Catalyst Dialogues (formerly dBs Dialogues) panel talk series at Catalyst Berlin

Myth of the Tortured Artist: a Conversation and Further Reading

Posted on 3/5/2018 in Catalyst

Journalist Anna Codrea-Rado recaps our dBs Dialogues (now Catalyst Dialogues) mental health panel talk on the myth of the tortured creative genius. Scroll down for the highlights and full video.

The tortured artist, suffering for their art, is a long romanticised image. For decades, the very question of where creativity has come from has answered with the theory of the “mad genius” – an idea that links creativity to mental health conditions. Historic figures such as Michelangelo, Lord Byron, and Vincent Van Gogh, renowned artists who all suffered from mental health conditions, have fuelled the theory. But how much truth is there to it; are creative people really more prone to mental health conditions, and does good art always come from a dark place?

The tortured artist, suffering for their art, is a long romanticised image. For decades, the very question of where creativity has come from has answered with the theory of the “mad genius” – an idea that links creativity to mental health conditions. Historic figures such as Michelangelo, Lord Byron, and Vincent Van Gogh, renowned artists who all suffered from mental health conditions, have fuelled the theory. But how much truth is there to it; are creative people really more prone to mental health conditions, and does good art always come from a dark place?

At a recent event at dBs Berlin [now Catalyst], part of the school’s ongoing Dialogues series, panellists gathered to bust the myth of the tortured creative genius. Facilitated by Rick Warden, an independent film producer and former Film Lead for the UK Mental Health Foundation, panellists Ellie Griffiths, Berlin-based producer and vocalist LAMIA; dBs Music [now Catalyst Music] student Isabella Pantoja; and Malachi Rempen, a filmmaker, author and tutor at dBs Film [now Catalyst Film] discussed the complex relationship between mental health and art.

"The panelists were in agreement that their best work is produced when they are healthy, both physically and mentally and that it is not necessary to suffer for one’s art"

The opening provocation, “Whatever the links between mental health and creativity, the healthier the person the better for their art”, struck right at the heart of the issue. The panelists addressed it by drawing on personal experiences with mental health issues in particular, anxiety, and spoke frankly about a subject that remains a challenge for the creative industries to address.

The panelists were in agreement that their best work is produced when they are healthy, both physically and mentally and that it is not necessary to suffer for one’s art. The panelists shared that while they have drawn on times of strife in their lives, often this happened with enough distance and after a period of reflection. There was agreement that good art doesn’t have to come out of a bad place and that the whole spectrum of human emotions are valid when creating art.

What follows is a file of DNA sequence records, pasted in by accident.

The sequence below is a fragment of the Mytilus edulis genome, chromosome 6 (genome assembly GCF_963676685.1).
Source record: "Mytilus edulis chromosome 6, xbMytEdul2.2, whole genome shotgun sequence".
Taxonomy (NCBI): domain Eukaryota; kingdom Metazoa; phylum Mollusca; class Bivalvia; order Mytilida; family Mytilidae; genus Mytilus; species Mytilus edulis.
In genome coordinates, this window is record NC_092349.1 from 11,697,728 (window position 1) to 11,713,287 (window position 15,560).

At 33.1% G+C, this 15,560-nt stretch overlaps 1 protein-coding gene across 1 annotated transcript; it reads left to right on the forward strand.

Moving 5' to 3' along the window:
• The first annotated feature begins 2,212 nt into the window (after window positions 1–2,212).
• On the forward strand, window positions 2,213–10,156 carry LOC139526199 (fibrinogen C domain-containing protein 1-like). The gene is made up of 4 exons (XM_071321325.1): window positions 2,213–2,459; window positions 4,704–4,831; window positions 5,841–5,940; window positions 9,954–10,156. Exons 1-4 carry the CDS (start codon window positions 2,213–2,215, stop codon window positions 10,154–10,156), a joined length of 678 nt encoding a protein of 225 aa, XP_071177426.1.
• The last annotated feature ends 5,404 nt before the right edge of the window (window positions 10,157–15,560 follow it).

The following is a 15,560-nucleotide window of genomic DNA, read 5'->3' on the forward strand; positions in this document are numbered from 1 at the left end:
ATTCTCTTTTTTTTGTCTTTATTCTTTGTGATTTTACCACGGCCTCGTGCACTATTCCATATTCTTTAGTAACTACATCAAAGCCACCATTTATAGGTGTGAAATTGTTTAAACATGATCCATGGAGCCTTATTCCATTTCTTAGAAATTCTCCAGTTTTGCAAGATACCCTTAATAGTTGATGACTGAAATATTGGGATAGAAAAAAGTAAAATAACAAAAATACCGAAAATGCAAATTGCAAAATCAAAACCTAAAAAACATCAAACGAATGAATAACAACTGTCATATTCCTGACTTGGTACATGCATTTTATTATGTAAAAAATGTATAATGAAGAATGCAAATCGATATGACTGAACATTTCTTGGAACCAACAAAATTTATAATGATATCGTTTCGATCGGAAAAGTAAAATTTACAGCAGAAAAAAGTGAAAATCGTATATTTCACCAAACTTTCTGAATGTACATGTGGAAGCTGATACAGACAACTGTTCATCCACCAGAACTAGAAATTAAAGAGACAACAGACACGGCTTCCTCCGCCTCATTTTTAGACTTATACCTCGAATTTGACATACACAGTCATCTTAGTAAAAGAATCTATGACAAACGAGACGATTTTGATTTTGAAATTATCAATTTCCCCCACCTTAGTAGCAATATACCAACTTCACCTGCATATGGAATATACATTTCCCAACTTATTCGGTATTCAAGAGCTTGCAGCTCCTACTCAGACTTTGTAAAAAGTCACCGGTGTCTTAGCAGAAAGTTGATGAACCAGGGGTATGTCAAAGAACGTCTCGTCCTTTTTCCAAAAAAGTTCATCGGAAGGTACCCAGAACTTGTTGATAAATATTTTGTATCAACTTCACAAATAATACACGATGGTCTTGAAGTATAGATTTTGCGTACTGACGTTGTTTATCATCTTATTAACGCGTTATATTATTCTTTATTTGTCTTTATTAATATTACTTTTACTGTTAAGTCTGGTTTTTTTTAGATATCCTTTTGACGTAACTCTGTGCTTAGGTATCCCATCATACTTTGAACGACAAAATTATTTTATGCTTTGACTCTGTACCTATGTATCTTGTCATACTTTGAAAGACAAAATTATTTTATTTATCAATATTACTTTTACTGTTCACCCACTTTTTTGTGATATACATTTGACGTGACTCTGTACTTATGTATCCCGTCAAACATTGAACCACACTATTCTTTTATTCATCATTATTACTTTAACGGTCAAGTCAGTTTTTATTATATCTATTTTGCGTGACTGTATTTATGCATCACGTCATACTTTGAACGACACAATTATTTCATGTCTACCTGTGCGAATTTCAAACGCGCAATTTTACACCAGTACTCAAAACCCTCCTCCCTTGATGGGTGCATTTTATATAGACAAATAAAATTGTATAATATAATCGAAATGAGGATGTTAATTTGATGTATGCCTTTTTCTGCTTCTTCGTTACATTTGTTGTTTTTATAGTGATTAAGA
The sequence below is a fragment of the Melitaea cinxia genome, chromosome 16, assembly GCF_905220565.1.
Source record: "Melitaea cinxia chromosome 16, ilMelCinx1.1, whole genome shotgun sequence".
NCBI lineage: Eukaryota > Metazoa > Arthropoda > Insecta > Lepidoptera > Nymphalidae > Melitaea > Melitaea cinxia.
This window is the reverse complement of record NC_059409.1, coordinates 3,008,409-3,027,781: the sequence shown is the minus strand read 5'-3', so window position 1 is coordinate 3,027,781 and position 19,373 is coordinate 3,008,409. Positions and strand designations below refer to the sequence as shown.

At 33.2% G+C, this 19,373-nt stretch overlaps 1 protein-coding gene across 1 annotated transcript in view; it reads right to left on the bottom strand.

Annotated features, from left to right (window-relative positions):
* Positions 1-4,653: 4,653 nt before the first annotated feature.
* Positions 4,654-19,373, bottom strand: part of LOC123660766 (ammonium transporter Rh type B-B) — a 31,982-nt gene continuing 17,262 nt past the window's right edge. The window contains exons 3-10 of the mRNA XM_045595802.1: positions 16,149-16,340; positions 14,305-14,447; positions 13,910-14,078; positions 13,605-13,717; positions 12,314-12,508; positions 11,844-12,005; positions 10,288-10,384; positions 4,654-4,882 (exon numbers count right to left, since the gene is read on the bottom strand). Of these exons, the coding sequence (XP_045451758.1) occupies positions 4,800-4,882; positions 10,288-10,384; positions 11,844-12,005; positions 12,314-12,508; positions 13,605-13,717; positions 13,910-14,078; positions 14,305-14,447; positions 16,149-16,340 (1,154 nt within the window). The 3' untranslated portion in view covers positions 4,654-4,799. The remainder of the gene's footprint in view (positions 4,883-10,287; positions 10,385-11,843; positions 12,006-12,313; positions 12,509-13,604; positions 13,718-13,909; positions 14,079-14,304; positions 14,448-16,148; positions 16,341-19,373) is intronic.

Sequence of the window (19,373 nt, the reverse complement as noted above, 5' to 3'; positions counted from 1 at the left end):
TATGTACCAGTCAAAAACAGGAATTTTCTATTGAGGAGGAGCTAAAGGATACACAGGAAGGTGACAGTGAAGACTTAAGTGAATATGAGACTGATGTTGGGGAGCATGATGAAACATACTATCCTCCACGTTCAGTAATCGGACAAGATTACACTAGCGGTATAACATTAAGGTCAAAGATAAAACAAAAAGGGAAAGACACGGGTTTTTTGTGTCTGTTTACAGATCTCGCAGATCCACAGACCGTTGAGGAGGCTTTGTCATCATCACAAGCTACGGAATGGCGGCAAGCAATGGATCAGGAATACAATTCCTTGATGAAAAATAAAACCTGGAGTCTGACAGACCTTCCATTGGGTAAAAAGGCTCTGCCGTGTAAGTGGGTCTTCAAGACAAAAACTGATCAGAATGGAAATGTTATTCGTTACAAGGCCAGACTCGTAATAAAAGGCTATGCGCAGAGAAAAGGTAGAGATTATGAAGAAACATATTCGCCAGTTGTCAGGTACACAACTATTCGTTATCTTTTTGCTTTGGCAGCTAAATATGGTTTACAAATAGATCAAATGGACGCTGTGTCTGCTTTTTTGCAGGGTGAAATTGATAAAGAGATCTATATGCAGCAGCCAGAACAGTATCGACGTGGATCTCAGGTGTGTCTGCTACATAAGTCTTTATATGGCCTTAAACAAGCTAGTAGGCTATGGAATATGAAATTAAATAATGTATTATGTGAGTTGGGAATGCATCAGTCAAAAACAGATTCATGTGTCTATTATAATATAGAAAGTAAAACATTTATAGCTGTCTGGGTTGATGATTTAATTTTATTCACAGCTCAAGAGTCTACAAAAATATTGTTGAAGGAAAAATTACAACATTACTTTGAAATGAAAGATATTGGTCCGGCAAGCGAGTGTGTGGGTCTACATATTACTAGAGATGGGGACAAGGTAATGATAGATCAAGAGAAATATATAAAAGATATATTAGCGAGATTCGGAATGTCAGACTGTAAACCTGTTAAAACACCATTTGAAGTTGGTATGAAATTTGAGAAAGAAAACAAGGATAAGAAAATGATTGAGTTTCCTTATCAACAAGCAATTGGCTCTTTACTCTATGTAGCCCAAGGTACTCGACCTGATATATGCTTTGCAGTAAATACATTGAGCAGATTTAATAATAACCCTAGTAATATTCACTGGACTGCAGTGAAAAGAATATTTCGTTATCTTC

A key point raised was that often is not the suffering that creates the art, but rather the art-making process can often lead to suffering. This is especially true of the music industry, which often involves touring and long stretches of time isolated in the studio. In response, the panelists shared tips for how to stay healthy, such as exercise, meditation, rest and seeking professional help or therapy for mental health conditions.

Highlights

Resources

Books and articles about art and mental health

The Relationship Between Creativity and Mental Illness: Article on the Brainpickings website about the science behind the “tortured genius” myth and what it reveals about how the creative mind actually works.

The Creating Brain: The Neuroscience of Genius:Book by renowned psychiatrist Nancy Andreasen about how the brain produces creative breakthroughs in art

Are creative people more prone to psychological distress or is the ‘mad genius’ a myth? Article on the Conversation website about why neurotic unhappiness and creativity are often found in the same person

Online mental health resources

Mind: UK-based mental health charity, provides online resources

Healthline: US-based health information provider, has a good page on when and how to seek mental health advice (NB: some suggested services are in the US)

ACT Berlin: network of English speaking therapists and counselors in Berlin

Resources for artists

Help Line: started by Help Musicians, a leading UK charity for professional musicians of all genres

Self-care: books, articles and apps

Instant Motivation: Chantal Burns’ book about what really drives top performance

Neil Gaiman’s commencement speech: Inspiring lecture for those working in the arts

Headspace: Meditation and mindfulness app

Calm: Meditation and mindfulness app

Full discussion

Dialogues Directory

Since we kicked off Dialogues back in January 2016, we've hosted three series of panel talks on a wealth of topics important to our creative community. The aim: to affect positive change in the industry. From women in music production, to mental health and creativity, to diversity, discover our coverage of each of the insightful events.